// Tutorial //

How To Setup a Node.js Development Environment on a VPS for a Team

Published on October 8, 2013
Default avatar
By Artur Burtsev
Developer and author at DigitalOcean.
How To Setup a Node.js Development Environment on a VPS for a Team

Introduction


In this tutorial, we will setup a Node.js development environment, which allows you to include rapidly new team members into the development process of your Node.js applications. This method can also be applied if a developer wants to create several versions of an application simultaneously.

This method is based on Node.js interacting with Nginx over Unix sockets instead of ports. Let’s assume that you have your development versions of the application at login.dev.nodeapp.com. In addition, we will hold the sockets for every developer in the /tmp directory, like /tmp/login.dev.nodeapp.com.sock.

Requirements


You will need to have Nginx and Node.js installed. Additionally, we will assume that you already have a domain (for example nodeapp.com) linked to your VPS. Note: you should also setup wildcard CNAME record for your domain. There are already well written tutorials about these topics on DigitalOcean:

Setting Up Nginx


We should create a new Nginx configuration file /etc/nginx/sites-available/dev.nodeapp.com which contains:

server {

    listen 80; 

    server_name ~^(?<login>[a-z]+)\.dev\.nodeapp\.com$;

    location / {

        proxy_pass http://unix:/tmp/$login.dev.nodeapp.com.sock:$uri$is_args$args;

        proxy_set_header Host $host;
        proxy_set_header X-Real-IP $remote_addr;
        proxy_set_header X-Forwarded-For $proxy_add_x_forwarded_for;
    }   
}

Link this configuration to sites-enabled folder and restart Nginx:

ln -nfs /etc/nginx/sites-available/dev.nodeapp.com /etc/nginx/sites-enabled/dev.nodeapp.com
/etc/init.d/nginx restart

Now Nginx is ready to accept user requests and guide them to the developer’s app copy, depending on URL. For example:

http://ivan.dev.nodeapp.com -> /tmp/ivan.dev.nodeapp.com.sock
http://anna.dev.nodeapp.com -> /tmp/anna.dev.nodeapp.com.sock

Modifying Node.js App


We will use a minimal webserver example from the Node.js, but the same modifications can be applicable for any Node.js server (like express).

The thing is, we need to change the default port-listening behavior into socket-listening:

var fs = require('fs');
var http = require('http');

var mask = process.umask(0);
var socket = '/tmp/' + process.env.USER + '.dev.nodeapp.com.sock';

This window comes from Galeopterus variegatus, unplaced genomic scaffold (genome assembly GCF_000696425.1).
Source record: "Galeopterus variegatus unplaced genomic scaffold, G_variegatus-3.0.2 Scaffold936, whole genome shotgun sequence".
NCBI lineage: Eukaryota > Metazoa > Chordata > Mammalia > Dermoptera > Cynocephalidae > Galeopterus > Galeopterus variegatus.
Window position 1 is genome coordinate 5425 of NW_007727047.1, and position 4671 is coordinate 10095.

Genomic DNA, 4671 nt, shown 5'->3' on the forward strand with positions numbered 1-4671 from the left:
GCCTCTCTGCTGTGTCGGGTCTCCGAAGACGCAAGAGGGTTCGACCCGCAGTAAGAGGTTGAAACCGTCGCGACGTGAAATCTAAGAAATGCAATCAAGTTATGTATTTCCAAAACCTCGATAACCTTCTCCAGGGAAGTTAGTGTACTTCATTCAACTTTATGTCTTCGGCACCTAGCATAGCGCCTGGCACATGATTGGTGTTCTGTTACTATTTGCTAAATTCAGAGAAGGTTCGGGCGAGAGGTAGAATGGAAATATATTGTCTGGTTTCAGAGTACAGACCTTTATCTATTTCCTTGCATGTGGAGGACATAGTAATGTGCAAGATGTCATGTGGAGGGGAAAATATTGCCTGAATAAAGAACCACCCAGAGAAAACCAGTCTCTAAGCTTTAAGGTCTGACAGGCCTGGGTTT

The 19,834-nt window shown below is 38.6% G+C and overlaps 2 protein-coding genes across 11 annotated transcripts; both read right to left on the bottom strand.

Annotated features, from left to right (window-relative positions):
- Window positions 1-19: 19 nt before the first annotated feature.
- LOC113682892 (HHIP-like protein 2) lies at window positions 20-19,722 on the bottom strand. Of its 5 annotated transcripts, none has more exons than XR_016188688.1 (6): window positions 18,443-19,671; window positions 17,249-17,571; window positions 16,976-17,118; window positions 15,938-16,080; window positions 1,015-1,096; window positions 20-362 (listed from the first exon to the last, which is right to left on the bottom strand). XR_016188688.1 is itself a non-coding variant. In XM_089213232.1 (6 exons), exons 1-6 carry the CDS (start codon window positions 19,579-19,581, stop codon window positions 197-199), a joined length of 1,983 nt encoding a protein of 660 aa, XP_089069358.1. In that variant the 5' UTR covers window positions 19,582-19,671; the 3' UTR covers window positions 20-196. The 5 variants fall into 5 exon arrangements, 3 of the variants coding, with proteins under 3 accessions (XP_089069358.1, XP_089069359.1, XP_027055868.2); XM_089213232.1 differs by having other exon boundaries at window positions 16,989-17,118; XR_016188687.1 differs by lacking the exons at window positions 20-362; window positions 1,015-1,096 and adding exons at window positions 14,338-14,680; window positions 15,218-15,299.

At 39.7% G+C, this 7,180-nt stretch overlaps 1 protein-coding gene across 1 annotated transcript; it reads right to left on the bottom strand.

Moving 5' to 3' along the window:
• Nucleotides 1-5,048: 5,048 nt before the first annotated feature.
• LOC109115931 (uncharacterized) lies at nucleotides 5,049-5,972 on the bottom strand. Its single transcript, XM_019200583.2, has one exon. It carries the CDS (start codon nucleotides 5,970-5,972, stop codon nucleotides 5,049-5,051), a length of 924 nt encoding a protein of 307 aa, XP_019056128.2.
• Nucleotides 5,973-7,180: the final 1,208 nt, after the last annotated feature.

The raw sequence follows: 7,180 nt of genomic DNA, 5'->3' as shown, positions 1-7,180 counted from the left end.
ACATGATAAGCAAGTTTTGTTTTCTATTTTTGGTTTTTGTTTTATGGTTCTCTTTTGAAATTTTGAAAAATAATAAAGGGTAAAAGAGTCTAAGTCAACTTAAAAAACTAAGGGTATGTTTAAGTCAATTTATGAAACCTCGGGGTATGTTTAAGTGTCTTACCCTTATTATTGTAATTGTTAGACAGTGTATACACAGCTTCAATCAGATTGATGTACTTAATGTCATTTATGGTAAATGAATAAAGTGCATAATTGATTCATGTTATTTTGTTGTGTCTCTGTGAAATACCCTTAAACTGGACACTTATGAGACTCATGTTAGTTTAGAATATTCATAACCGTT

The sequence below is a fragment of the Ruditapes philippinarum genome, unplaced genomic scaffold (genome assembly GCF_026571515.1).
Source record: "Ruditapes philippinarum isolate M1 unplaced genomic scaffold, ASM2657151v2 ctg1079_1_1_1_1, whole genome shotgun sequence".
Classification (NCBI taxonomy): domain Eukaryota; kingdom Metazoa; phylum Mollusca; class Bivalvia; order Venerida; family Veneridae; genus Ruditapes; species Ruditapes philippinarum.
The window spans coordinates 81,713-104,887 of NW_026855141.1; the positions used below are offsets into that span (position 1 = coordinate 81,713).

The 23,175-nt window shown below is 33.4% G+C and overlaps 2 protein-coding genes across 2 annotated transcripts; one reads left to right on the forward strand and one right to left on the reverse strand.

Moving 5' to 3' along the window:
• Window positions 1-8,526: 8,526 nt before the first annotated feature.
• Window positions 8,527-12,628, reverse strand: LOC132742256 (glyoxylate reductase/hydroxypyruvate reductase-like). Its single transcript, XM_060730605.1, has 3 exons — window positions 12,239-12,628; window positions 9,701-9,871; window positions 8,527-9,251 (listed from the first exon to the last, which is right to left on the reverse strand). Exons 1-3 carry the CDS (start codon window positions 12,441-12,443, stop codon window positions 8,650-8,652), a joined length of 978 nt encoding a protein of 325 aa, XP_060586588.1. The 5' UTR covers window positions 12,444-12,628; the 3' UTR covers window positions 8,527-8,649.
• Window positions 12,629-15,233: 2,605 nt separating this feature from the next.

if (fs.existsSync(socket)) {
	fs.unlinkSync(socket);
}
    
http.createServer(function (req, res) {
	res.writeHead(200, {'Content-Type': 'text/plain'});
  	res.end('Hello World\n');
}).listen(socket, function() {
	if (mask) {
		process.umask(mask);
		mask = null;
	}
});

console.log('Server running at ' + socket);

Now you can run your application node app.js and access it on http://yourlogin.dev.nodeapp.com.

Note: when Node.js starts listening for sockets, it creates a specified file. But if the socket file already exists, Node.js will fail to start listening. So we should make sure we remove the socket from the previous run.

The other thing is, we should create a socket with full access for all, so Nginx will be able to use it. It’s fine for development, but might not be good for production.

And that’s it, congratulations! All you need now to introduce a new developer to create user on your VPS.

<div class=“author”>Submitted by: <a href=“https://github.com/artjock”>Artur Burtsev</a></div>


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About the authors
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Developer and author at DigitalOcean.

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Was this helpful?

The other thing is, we should create a socket with full access for all, so Nginx will be able to use it. It’s fine for development, but might not be good for production.

Please make a more detailed description, so it easy to understand that call to process.umask(0) makes next calls to creating a file to have chmod 777 on them.

Thank you for this article, it is exactly what I was looking for! I will try setting this up now.

I’m still having the same problem as @mica.cardillo, even with the typo fixed. No nginx errors, server running fine, have the CNAME wildcard set up for my domain… the only clue I may be able to offer is that both [domain].com and dev.[domain].com show the “Welcome to nginx!” page while [user].dev.[domain].com just says webpage is not available. :(

I think the \ causes an error for folks. I think it may be a typo:

proxy_pass http://unix:/tmp/\$login.dev.nodeapp.com.sock:$uri$is_args$args;

should be:

proxy_pass http://unix:/tmp/$login.dev.nodeapp.com.sock:$uri$is_args$args;

@mica.cardillo: Check if you can find anything in nginx’s error logs: <pre>sudo tail /var/log/nginx/error.log</pre>

I think I must have missed something with the nginx config, although I’ve gone through it several times to make sure it matches the instructions. Server is successfully running at /tmp/myusername/dev.domain.com.sock. However, no luck in the browser. Any tips on what I can do to troubleshoot further?